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Introduction and nine poems
New Brazilian Poems: A Bilingual Anthology after Elizabeth Bishop is a labour of love. When I came to Brazil in January, 2016, I had no idea about the rich world of Brazilian poetry or literature. I had read poems of Vinicius de Moraes and João Cabral de MeloNeto, fellow poet-diplomats of Brazil, thanks to The Vintage Book of Contemporary World Poetry edited by J. D. McClatchy. I was also e-introduced by poet-diplomat Indran Amirthanayagam to Marcos Freitas, a Brazilian poet whom I had requested to contribute a poem on Brasilia for CAPITALS – An Anthology on Capital Cities, I was editing those days. I had also read a poem on Brasilia by Sylvia Plath.
In my earlier stint in Nepal (2012-2015), I had been regularly hosting Poemandu, a monthly poetry reading event at the Nepal-Bharat Library in Kathmandu. I wanted to start something similar in Brasilia. So, upon my arrival in Brazil’s capital, one of the first things I did was to invite Marcos for coffee. Savouring aromatic Brazilian coffee I broached with him the idea of Chá com Letras, a monthly literary event at the Indian Embassy in Brasilia. This meeting proved to be of great value. I asked Marcos to invite poets for the first edition of Chá com Letras in January 2016. He invited Antônio Miranda, a well-known poet and the director of the National Library in Brasilia and a number of other poets for its first edition.
I moderated the program in English. Marcos introduced the poets and they read their poems in Portuguese. I did not understand or speak a word of Portuguese then, but I listened to their poems and paid attention to their sounds. After the readings, we enjoyed Chai and samosa and chatted, posed for photographs, exchanged books and became friends. This is how I became familiar with the works of contemporary Brazilian poets. I kept safely all the books I received as presents for reading them carefully, hoping someday I would become proficient in Portuguese.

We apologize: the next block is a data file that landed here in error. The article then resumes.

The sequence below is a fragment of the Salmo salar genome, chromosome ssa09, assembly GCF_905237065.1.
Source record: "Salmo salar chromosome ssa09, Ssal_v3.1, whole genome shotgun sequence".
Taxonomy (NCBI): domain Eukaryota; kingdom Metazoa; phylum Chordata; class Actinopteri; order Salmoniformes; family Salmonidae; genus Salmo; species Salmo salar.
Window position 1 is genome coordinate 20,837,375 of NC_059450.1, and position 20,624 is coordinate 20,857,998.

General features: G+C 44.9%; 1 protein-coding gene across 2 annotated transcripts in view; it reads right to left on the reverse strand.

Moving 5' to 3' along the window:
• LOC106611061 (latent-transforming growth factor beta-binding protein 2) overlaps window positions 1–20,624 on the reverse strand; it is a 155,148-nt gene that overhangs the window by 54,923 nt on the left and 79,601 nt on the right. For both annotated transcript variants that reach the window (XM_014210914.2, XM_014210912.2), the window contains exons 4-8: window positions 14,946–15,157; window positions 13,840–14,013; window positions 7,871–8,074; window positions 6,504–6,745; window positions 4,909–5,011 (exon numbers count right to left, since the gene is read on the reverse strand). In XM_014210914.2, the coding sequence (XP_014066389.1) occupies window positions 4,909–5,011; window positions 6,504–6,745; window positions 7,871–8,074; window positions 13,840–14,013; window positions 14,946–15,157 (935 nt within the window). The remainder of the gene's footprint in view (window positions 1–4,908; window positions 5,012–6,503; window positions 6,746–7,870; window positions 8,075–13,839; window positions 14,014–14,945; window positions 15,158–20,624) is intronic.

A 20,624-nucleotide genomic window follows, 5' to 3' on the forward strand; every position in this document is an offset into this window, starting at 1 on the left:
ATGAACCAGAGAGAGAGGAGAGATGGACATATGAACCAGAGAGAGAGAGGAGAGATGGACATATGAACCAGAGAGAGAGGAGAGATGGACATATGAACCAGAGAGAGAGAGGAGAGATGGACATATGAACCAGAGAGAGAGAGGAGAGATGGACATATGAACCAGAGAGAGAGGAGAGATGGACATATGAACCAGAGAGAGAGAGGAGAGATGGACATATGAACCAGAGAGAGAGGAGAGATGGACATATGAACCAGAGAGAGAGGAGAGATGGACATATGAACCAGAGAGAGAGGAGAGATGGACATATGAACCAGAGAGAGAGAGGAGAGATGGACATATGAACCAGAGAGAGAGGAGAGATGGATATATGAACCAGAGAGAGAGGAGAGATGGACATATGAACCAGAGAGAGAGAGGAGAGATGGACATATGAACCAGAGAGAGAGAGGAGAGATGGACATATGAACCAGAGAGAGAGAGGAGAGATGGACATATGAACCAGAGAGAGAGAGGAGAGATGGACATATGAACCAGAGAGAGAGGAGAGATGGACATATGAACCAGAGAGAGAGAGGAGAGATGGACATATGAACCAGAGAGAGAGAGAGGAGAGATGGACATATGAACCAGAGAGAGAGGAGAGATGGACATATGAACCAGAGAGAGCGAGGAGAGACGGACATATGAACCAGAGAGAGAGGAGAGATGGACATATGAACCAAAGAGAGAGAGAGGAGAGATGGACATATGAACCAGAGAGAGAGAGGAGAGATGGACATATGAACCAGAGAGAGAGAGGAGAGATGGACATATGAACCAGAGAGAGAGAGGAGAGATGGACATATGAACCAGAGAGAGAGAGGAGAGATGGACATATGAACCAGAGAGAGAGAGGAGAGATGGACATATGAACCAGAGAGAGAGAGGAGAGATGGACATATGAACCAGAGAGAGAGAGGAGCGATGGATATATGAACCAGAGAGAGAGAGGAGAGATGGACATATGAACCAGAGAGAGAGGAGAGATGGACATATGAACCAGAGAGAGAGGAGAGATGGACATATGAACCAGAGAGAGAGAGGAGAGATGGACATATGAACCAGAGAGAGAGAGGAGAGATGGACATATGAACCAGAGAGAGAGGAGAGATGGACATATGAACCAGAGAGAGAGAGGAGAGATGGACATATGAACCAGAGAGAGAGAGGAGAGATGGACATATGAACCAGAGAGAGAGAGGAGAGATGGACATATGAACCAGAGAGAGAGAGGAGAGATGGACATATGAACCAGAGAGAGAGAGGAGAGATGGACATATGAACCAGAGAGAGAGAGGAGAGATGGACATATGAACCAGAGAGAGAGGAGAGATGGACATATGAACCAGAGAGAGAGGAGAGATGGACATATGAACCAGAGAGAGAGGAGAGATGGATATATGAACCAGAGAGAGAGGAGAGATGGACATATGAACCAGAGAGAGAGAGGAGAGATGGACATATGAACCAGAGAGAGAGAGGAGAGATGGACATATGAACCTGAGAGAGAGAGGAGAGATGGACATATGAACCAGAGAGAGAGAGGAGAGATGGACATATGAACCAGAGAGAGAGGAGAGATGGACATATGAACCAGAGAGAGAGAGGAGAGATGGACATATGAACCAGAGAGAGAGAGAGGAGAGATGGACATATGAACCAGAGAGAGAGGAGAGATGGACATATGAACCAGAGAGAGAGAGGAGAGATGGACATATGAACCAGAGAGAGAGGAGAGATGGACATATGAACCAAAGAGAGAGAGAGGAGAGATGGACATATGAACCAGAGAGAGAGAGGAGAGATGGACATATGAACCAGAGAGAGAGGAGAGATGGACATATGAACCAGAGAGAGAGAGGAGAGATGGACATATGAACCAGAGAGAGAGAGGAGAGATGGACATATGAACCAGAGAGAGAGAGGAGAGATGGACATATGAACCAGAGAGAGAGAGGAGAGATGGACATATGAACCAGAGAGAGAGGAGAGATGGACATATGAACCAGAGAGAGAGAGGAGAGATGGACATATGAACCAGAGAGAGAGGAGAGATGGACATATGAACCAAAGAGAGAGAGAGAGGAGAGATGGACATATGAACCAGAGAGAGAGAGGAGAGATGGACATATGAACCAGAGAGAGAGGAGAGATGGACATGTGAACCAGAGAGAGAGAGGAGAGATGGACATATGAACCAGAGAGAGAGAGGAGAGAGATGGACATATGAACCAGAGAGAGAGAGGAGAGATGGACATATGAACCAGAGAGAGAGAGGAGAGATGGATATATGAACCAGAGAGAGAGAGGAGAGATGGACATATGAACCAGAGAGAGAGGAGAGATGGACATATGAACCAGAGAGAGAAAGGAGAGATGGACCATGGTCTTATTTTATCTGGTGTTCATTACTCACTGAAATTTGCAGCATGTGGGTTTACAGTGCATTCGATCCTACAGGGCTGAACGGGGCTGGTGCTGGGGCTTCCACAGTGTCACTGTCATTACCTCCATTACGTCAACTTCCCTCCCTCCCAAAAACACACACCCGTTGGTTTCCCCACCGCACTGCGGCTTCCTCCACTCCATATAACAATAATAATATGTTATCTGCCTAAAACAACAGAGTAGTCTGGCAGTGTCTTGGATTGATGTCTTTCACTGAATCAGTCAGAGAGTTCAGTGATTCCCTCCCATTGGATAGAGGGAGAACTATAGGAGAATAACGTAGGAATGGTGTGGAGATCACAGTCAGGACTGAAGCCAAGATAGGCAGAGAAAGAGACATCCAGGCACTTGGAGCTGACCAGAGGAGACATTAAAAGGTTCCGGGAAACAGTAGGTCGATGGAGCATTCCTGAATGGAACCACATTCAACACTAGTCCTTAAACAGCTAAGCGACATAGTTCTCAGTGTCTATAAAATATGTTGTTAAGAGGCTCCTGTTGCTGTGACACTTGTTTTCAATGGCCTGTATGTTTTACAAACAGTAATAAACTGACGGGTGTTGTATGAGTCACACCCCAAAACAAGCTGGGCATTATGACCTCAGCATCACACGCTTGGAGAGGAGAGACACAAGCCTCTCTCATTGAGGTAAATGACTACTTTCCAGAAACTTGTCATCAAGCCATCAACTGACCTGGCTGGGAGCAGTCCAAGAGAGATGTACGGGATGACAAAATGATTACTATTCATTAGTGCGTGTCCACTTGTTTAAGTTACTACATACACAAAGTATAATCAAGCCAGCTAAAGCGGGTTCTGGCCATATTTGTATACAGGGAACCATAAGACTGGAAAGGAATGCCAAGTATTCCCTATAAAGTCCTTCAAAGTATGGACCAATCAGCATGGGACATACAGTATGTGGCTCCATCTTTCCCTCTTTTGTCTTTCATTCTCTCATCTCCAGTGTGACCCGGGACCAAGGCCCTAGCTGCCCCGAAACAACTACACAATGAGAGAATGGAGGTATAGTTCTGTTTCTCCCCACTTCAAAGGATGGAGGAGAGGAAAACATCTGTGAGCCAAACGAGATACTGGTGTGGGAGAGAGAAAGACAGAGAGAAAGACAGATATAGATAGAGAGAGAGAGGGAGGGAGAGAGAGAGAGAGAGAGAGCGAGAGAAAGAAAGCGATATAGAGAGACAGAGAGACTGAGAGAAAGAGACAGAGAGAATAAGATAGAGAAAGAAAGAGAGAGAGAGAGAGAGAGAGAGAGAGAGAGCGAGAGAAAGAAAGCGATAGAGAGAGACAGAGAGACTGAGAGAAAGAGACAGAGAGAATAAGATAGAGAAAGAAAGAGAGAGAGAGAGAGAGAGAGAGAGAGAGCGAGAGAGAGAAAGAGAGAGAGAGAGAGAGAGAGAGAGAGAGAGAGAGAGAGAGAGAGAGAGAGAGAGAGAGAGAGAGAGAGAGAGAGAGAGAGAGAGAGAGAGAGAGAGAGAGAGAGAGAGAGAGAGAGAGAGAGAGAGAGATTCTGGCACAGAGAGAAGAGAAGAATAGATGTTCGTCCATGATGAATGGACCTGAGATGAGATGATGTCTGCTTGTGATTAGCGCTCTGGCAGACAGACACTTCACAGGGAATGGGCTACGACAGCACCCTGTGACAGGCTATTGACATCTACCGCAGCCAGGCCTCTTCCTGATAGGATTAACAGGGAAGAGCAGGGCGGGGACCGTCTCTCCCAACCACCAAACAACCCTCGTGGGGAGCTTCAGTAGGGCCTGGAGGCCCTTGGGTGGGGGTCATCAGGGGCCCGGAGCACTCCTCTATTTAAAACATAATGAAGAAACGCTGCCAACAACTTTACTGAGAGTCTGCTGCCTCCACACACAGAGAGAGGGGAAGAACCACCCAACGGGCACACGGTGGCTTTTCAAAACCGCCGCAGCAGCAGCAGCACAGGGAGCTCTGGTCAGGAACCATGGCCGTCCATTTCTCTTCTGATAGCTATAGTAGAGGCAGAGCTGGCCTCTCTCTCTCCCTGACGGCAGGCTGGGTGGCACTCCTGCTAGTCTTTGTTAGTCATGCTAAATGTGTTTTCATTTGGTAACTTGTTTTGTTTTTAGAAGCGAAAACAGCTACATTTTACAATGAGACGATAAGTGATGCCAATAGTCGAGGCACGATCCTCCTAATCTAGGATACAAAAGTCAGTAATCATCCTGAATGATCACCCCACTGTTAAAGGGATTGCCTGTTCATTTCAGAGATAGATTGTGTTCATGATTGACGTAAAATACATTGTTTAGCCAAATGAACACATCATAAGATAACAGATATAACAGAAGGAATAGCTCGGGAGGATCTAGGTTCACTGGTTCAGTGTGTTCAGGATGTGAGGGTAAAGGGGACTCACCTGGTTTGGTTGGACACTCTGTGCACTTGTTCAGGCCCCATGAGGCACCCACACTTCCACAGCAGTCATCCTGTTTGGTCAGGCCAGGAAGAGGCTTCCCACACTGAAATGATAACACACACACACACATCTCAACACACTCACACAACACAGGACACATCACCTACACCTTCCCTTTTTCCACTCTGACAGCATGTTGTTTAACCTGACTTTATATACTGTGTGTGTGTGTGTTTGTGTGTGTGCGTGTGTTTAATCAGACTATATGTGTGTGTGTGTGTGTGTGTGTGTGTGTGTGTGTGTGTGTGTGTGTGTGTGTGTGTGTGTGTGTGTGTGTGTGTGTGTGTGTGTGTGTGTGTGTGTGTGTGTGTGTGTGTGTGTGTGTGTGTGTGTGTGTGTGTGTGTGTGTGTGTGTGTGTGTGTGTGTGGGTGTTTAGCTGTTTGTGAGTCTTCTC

I started learning Portuguese with a Brazilian teacher who came to the Embassy three times every week. I supplemented my learning by reading the Correio Braziliense, Brasilia’s leading daily, especially its art and culture section edited by José Carlos Vieira, a poet himself. In its pages, he regularly published poems by contemporary Brazilian poets. I read these poems and tried to translate them. After a year and half, when I started to get a hang of Portuguese language, I started thinking of reading all the poetry I had received as presents from Brazilian poets.
Later, I took Chá com Letras to São Paulo and Rio de Janeiro, where I had the opportunity to meet poets from these two lively cultural centres. During the course of three years, I travelled to Manaus, Porto Alegre, Salvador (Bahia), João Pessoa, Recife, Belo Horizonte, Ouro Preto, Tiradentes, Paraty and interacted with local poets and learnt about their work. Most of the Brazilian poets continue to have some other job. Some are diplomats just like me, some teach at the universities, some are journalists, and others are lawyers. Nicolas Behr, a poet who has written mostly about Brasilia, runs a nursery called Pau Brasilia. Publishing poetry is difficult and most poets publish their poems with small publishers and sell them at supportive restaurants in Brasilia. There are no literary magazines of repute in Brasilia which publish poetry. Large publishing houses are mostly based in São Paulo or Rio de Janeiro. Some of them occasionally publish poetry. The idea of editing an anthology of Brazilian poems came to me after an anthology titled 100 Great Indian Poems edited by me with poems spanning over 3,000 years of Indian poetry and written in 28 Indian languages was translated into Portuguese and was published by the University of São Paulo. It felt natural to take Brazilian poetry to India and the rest of the world. So I decided to translate poems of Brazilian poets into English and the idea of this anthology was born.
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